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Industrialization In Developing Countries: Some Evidence From A New Economic Geography Perspective

  • Jörg MAYER

The paper draws broad predictions from the developmental elements of new economic geography models and subjects them to empirical scrutiny. Industrial activity has spread from developed to geographically close developing countries in sectors that are intensive in immobile primary factors and not too heavily dependent on linkages with other firms. Only developing countries with an already established industrial base achieved industrialization in other sectors. The sizable change in both the size and structure of manufactured exports from developing countries has not been associated with corresponding changes in manufacturing value added. To benefit more from relocating industrial activities, developing countries need to create the critical mass of linkages that provide pecuniary externalities to industrial firms.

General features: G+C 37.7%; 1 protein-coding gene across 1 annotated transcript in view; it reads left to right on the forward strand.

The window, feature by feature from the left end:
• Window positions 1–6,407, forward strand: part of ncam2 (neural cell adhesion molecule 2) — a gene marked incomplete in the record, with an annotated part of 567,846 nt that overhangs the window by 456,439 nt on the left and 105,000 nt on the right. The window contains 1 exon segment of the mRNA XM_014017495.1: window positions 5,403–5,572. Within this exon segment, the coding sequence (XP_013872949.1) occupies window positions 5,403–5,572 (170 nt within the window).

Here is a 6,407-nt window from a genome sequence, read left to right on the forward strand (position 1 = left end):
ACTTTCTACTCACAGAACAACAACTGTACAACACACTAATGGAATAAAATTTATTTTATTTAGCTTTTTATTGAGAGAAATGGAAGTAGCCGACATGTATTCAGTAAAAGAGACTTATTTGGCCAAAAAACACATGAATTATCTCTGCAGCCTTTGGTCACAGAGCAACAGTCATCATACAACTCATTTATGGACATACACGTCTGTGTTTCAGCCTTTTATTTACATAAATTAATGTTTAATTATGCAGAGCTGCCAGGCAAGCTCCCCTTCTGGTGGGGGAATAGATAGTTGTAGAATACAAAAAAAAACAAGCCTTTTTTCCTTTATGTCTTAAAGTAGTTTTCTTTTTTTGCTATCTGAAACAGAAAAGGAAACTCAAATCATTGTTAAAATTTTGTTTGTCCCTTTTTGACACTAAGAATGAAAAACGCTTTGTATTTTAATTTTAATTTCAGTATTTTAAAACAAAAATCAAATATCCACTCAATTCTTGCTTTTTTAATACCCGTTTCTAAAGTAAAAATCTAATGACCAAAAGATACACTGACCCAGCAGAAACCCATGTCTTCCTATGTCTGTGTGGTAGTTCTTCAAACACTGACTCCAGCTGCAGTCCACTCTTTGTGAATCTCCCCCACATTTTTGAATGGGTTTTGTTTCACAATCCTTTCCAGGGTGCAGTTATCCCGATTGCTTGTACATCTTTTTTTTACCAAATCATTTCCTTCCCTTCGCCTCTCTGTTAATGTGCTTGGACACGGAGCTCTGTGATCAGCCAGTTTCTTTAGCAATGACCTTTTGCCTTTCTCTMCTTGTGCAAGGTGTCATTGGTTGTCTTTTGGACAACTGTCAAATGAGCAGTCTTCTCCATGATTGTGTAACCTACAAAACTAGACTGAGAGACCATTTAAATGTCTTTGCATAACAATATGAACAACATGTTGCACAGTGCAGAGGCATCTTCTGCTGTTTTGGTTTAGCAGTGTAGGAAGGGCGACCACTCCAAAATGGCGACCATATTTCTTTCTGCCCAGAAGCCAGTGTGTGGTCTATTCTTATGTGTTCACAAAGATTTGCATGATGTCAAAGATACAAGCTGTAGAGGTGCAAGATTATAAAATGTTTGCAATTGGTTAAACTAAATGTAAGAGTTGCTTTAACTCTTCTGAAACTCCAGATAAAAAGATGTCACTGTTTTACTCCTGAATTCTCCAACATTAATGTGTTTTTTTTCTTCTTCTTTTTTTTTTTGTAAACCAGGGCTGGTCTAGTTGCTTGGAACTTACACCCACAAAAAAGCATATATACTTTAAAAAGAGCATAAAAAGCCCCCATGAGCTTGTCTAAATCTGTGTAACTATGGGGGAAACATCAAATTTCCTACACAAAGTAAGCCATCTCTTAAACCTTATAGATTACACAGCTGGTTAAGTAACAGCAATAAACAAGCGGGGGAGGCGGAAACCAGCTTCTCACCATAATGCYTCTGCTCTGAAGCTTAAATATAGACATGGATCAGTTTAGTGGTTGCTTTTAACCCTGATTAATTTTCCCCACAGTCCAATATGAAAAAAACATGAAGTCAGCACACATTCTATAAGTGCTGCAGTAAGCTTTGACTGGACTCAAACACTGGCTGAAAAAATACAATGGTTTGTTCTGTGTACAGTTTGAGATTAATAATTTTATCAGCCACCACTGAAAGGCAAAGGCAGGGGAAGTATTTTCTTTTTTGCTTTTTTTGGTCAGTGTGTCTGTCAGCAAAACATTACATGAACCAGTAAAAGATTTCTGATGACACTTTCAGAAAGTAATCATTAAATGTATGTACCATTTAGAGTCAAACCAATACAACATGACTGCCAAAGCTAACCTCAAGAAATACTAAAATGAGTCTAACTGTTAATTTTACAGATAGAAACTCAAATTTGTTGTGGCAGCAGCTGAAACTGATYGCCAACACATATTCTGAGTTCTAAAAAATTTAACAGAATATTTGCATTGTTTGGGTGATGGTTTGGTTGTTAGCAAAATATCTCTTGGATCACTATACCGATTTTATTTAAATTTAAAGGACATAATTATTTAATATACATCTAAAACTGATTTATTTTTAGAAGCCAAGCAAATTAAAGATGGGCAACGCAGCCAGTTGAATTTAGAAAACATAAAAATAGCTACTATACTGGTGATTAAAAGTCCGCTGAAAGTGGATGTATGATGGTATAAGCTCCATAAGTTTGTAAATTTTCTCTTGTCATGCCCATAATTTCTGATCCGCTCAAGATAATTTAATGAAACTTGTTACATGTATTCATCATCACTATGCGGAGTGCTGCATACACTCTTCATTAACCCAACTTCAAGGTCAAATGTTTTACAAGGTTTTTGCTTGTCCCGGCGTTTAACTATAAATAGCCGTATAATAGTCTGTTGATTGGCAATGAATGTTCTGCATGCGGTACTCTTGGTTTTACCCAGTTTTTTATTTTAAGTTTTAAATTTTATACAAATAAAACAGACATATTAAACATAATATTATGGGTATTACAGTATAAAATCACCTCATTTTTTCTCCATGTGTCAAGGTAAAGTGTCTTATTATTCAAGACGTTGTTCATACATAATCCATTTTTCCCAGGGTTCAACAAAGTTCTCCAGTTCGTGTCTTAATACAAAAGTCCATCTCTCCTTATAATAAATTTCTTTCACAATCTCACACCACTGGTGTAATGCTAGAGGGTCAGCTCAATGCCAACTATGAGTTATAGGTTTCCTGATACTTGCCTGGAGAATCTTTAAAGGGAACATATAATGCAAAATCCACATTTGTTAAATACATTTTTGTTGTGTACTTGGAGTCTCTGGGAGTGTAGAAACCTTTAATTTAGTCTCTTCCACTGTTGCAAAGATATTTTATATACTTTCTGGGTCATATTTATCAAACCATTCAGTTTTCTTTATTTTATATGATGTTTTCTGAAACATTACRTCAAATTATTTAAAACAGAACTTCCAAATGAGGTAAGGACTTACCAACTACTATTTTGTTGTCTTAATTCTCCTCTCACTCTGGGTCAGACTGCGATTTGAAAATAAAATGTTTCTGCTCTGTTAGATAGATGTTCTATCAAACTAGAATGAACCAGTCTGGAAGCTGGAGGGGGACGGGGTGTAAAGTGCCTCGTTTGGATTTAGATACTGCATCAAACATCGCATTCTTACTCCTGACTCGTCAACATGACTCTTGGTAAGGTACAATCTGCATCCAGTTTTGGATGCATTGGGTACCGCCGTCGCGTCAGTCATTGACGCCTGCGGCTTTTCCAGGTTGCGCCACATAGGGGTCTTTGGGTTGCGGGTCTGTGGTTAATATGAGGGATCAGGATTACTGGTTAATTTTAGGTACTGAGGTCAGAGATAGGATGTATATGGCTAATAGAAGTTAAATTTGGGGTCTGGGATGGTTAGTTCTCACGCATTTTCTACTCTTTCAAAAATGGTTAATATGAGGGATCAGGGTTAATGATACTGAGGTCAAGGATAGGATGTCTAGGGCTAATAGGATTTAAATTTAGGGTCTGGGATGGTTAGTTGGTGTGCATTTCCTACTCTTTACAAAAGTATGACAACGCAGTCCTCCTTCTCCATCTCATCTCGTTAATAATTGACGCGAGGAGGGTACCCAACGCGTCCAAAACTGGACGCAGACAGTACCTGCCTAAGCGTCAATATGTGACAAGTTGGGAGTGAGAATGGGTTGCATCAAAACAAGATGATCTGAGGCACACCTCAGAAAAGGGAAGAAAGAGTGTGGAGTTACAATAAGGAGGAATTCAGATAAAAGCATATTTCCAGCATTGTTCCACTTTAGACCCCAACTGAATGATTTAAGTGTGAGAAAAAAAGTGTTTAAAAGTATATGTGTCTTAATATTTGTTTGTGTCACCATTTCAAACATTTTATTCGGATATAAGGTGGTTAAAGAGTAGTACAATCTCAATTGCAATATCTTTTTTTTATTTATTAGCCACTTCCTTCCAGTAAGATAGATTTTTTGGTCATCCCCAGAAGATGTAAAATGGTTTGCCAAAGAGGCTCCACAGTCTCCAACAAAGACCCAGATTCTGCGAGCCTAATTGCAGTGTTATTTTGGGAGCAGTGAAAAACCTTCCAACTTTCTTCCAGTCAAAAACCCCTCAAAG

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Paper provided by United Nations Conference on Trade and Development in its series UNCTAD Discussion Papers with number 174.

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Date of creation: 2004
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Handle: RePEc:unc:dispap:174
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